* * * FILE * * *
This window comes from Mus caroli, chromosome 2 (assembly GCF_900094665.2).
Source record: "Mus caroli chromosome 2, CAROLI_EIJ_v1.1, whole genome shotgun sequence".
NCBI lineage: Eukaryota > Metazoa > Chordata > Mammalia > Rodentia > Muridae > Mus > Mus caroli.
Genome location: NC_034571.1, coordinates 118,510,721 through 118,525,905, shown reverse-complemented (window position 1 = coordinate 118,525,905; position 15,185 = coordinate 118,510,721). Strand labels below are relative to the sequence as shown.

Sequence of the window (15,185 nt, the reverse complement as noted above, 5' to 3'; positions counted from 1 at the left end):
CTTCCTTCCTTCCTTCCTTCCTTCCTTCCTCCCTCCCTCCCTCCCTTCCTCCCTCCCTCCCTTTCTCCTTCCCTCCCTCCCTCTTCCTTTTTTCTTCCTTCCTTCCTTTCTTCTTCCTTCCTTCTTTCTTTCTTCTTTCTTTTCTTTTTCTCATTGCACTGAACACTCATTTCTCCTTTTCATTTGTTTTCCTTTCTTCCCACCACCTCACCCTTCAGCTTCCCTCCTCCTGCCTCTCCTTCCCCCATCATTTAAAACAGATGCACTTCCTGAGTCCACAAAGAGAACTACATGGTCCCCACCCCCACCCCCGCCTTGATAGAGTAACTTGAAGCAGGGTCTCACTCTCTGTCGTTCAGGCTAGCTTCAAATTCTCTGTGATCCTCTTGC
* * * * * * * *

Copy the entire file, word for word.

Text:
This window comes from Mus caroli, chromosome 2 (assembly GCF_900094665.2).
Source record: "Mus caroli chromosome 2, CAROLI_EIJ_v1.1, whole genome shotgun sequence".
NCBI lineage: Eukaryota > Metazoa > Chordata > Mammalia > Rodentia > Muridae > Mus > Mus caroli.
Genome location: NC_034571.1, coordinates 118,510,721 through 118,525,905, shown reverse-complemented (window position 1 = coordinate 118,525,905; position 15,185 = coordinate 118,510,721). Strand labels below are relative to the sequence as shown.

Sequence of the window (15,185 nt, the reverse complement as noted above, 5' to 3'; positions counted from 1 at the left end):
CTTCCTTCCTTCCTTCCTTCCTTCCTTCCTCCCTCCCTCCCTCCCTTCCTCCCTCCCTCCCTTTCTCCTTCCCTCCCTCCCTCTTCCTTTTTTCTTCCTTCCTTCCTTTCTTCTTCCTTCCTTCTTTCTTTCTTCTTTCTTTTCTTTTTCTCATTGCACTGAACACTCATTTCTCCTTTTCATTTGTTTTCCTTTCTTCCCACCACCTCACCCTTCAGCTTCCCTCCTCCTGCCTCTCCTTCCCCCATCATTTAAAACAGATGCACTTCCTGAGTCCACAAAGAGAACTACATGGTCCCCACCCCCACCCCCGCCTTGATAGAGTAACTTGAAGCAGGGTCTCACTCTCTGTCGTTCAGGCTAGCTTCAAATTCTCTGTGATCCTCTTGC